Jobim, P. F., Pedroso, T. R., Werenicz, A., Christoff, R. R., Maurmann, N., Reolon, G. K., et al. (2011b). Impairment of object recognition memory by rapamycin inhibition of mTOR in the amygdala or hippocampus around the time of learning or reactivation. Behav. Brain Res. 228, 151–158. doi: 10.1016/j.bbr.2011.12.004

Pubmed Abstract | Pubmed Full Text | CrossRef Full Text

Kreitzer, A. C., and Malenka, R. C. (2008). Striatal plasticity and basal ganglia circuit function. Neuron 60, 543–554. doi: 10.1016/j.neuron.2008.11.005

Pubmed Abstract | Pubmed Full Text | CrossRef Full Text

Lamming, D. W., Ye, L., Katajisto, P., Goncalves, M. D., Saitoh, M., Stevens, D. M., et al. (2012). Rapamycin-induced insulin resistance is mediated by mTORC2 loss and uncoupled from longevity. Science 335, 1638–1643. doi: 10.1126/science.1215135

Pubmed Abstract | Pubmed Full Text | CrossRef Full Text

Lemay-Clermont, J., Robitaille, C., Auberson, Y. P., Bureau, G., and Cyr, M. (2011). Blockade of NMDA receptors 2A subunit in the dorsal striatum impairs the learning of a complex motor skill. Behav. Neurosci. 125, 714–723. doi: 10.1037/a0025213

Pubmed Abstract | Pubmed Full Text | CrossRef Full Text

Luft, A. R., and Buitrago, M. M. (2005). Stages of motor skill learning. Mol. Neurobiol. 32, 205–216. doi: 10.1385/MN:32:3:205

Pubmed Abstract | Pubmed Full Text | CrossRef Full Text

Luft, A. R., Buitrago, M. M., Ringer, T., Dichgans, J., and Schulz, J. B. (2004). Motor skill learning depends on protein synthesis in motor cortex after training. J. Neurosci. 24, 6515–6520. doi: 10.1523/JNEUROSCI.1034-04.2004

Pubmed Abstract | Pubmed Full Text | CrossRef Full Text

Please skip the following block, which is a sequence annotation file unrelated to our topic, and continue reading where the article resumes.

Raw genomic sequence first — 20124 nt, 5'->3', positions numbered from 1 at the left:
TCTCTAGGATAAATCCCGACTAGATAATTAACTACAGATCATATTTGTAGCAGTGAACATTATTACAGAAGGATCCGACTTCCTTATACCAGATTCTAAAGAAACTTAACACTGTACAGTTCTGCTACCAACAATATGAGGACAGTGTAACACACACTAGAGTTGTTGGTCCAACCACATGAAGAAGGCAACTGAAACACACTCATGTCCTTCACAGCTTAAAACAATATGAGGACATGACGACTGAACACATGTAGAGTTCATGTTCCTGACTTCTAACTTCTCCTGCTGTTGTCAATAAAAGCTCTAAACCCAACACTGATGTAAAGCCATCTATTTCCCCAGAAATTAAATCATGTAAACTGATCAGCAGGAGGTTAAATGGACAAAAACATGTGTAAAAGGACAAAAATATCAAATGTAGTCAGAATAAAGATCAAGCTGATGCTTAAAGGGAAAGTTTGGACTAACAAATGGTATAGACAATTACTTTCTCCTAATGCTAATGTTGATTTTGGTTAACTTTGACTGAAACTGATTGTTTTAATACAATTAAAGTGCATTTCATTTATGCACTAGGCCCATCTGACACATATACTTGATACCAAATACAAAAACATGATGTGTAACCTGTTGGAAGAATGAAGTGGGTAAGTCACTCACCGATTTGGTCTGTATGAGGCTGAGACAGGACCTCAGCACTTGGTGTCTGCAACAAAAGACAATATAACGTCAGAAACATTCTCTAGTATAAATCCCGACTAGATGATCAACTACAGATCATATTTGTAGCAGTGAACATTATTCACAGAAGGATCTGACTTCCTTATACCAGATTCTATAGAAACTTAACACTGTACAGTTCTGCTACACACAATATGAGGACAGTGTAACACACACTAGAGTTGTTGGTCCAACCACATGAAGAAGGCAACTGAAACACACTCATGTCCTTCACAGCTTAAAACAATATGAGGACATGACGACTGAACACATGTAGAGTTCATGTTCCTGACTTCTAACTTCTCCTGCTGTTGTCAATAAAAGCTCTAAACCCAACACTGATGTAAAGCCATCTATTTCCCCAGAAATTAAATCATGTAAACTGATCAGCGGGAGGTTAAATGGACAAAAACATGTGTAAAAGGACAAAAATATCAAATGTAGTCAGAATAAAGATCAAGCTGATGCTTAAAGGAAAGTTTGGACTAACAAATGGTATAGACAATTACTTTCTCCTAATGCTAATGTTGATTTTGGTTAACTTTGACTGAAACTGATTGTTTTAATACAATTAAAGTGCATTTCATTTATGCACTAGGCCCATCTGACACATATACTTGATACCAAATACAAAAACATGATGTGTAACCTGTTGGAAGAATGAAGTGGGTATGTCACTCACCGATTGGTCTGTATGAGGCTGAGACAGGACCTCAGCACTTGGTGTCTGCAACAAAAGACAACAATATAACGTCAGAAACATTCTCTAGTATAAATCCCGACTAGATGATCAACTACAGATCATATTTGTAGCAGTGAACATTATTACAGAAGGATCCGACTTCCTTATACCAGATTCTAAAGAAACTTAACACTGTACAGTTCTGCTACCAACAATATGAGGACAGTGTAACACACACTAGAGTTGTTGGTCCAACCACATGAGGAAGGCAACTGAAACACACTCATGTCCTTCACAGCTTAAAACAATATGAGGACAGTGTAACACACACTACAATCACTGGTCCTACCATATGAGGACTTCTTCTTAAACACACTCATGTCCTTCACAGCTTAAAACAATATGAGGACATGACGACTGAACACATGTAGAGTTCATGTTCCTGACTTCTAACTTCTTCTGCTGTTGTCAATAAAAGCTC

Lynch, M. A. (2004). Long-term potentiation and memory. Physiol. Rev. 84, 87–136. doi: 10.1152/physrev.00014.2003

Pubmed Abstract | Pubmed Full Text | CrossRef Full Text

Packard, M. G., and Knowlton, B. J. (2002). Learning and memory functions of the Basal Ganglia. Annu. Rev. Neurosci. 25, 563–593. doi: 10.1146/annurev.neuro.25.112701.142937

Pubmed Abstract | Pubmed Full Text | CrossRef Full Text

Paxinos, G., and Franklin, K. B. J. (2001). The Mouse Brain in Stereotaxic Coordinates. San Diego: Academic Press.

Qi, S., Mizuno, M., Yonezawa, K., Nawa, H., and Takei, N. (2010). Activation of mammalian target of rapamycin signaling in spatial learning. Neurosci. Res. 68, 88–93. doi: 10.1016/j.neures.2010.06.008

Pubmed Abstract | Pubmed Full Text | CrossRef Full Text

Richter, J. D., and Klann, E. (2009). Making synaptic plasticity and memory last: mechanisms of translational regulation. Genes Dev. 23, 1–11. doi: 10.1101/gad.1735809

Pubmed Abstract | Pubmed Full Text | CrossRef Full Text

Sarbassov, D. D., Ali, S. M., and Sabatini, D. M. (2005). Growing roles for the mTOR pathway. Curr. Opin. Cell Biol. 17, 596–603. doi: 10.1016/j.ceb.2005.09.009

Pubmed Abstract | Pubmed Full Text | CrossRef Full Text

Sarbassov, D. D., Ali, S. M., Sengupta, S., Sheen, J. H., Hsu, P. P., Bagley, A. F., et al. (2006). Prolonged rapamycin treatment inhibits mTORC2 assembly and Akt/PKB. Mol. Cell 22, 159–168. doi: 10.1016/j.molcel.2006.03.029

Pubmed Abstract | Pubmed Full Text | CrossRef Full Text

Schicknick, H., Schott, B. H., Budinger, E., Smalla, K. H., Riedel, A., Seidenbecher, C. I., et al. (2008). Dopaminergic modulation of auditory cortex-dependent memory consolidation through mTOR. Cereb. Cortex 18, 2646–2658. doi: 10.1093/cercor/bhn026